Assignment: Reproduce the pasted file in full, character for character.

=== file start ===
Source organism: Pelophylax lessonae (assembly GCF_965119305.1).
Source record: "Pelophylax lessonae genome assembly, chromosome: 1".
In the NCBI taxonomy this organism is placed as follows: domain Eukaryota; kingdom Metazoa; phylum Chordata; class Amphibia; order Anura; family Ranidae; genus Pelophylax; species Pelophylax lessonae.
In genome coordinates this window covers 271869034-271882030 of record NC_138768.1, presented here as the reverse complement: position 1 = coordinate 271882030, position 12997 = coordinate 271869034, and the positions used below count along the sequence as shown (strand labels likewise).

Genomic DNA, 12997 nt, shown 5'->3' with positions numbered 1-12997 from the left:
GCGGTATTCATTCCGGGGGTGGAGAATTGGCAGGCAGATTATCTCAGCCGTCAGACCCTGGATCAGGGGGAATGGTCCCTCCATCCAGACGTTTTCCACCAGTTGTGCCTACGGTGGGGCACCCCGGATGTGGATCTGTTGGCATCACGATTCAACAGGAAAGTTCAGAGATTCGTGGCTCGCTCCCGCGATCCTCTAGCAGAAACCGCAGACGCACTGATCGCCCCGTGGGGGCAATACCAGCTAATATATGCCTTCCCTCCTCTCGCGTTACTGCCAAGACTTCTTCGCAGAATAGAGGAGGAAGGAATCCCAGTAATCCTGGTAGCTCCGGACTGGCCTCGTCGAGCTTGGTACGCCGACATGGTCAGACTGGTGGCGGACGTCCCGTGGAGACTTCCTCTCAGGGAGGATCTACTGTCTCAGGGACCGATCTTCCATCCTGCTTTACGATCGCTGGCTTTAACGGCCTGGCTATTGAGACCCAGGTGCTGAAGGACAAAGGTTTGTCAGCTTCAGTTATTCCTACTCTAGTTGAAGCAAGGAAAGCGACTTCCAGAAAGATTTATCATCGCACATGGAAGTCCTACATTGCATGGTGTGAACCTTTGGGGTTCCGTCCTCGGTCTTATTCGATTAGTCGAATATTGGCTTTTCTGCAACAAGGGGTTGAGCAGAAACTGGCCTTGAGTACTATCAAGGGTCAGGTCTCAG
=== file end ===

Source organism: Pelophylax lessonae (assembly GCF_965119305.1).
Source record: "Pelophylax lessonae genome assembly, chromosome: 1".
In the NCBI taxonomy this organism is placed as follows: domain Eukaryota; kingdom Metazoa; phylum Chordata; class Amphibia; order Anura; family Ranidae; genus Pelophylax; species Pelophylax lessonae.
In genome coordinates this window covers 271869034-271882030 of record NC_138768.1, presented here as the reverse complement: position 1 = coordinate 271882030, position 12997 = coordinate 271869034, and the positions used below count along the sequence as shown (strand labels likewise).

Genomic DNA, 12997 nt, shown 5'->3' with positions numbered 1-12997 from the left:
GCGGTATTCATTCCGGGGGTGGAGAATTGGCAGGCAGATTATCTCAGCCGTCAGACCCTGGATCAGGGGGAATGGTCCCTCCATCCAGACGTTTTCCACCAGTTGTGCCTACGGTGGGGCACCCCGGATGTGGATCTGTTGGCATCACGATTCAACAGGAAAGTTCAGAGATTCGTGGCTCGCTCCCGCGATCCTCTAGCAGAAACCGCAGACGCACTGATCGCCCCGTGGGGGCAATACCAGCTAATATATGCCTTCCCTCCTCTCGCGTTACTGCCAAGACTTCTTCGCAGAATAGAGGAGGAAGGAATCCCAGTAATCCTGGTAGCTCCGGACTGGCCTCGTCGAGCTTGGTACGCCGACATGGTCAGACTGGTGGCGGACGTCCCGTGGAGACTTCCTCTCAGGGAGGATCTACTGTCTCAGGGACCGATCTTCCATCCTGCTTTACGATCGCTGGCTTTAACGGCCTGGCTATTGAGACCCAGGTGCTGAAGGACAAAGGTTTGTCAGCTTCAGTTATTCCTACTCTAGTTGAAGCAAGGAAAGCGACTTCCAGAAAGATTTATCATCGCACATGGAAGTCCTACATTGCATGGTGTGAACCTTTGGGGTTCCGTCCTCGGTCTTATTCGATTAGTCGAATATTGGCTTTTCTGCAACAAGGGGTTGAGCAGAAACTGGCCTTGAGTACTATCAAGGGTCAGGTCTCAG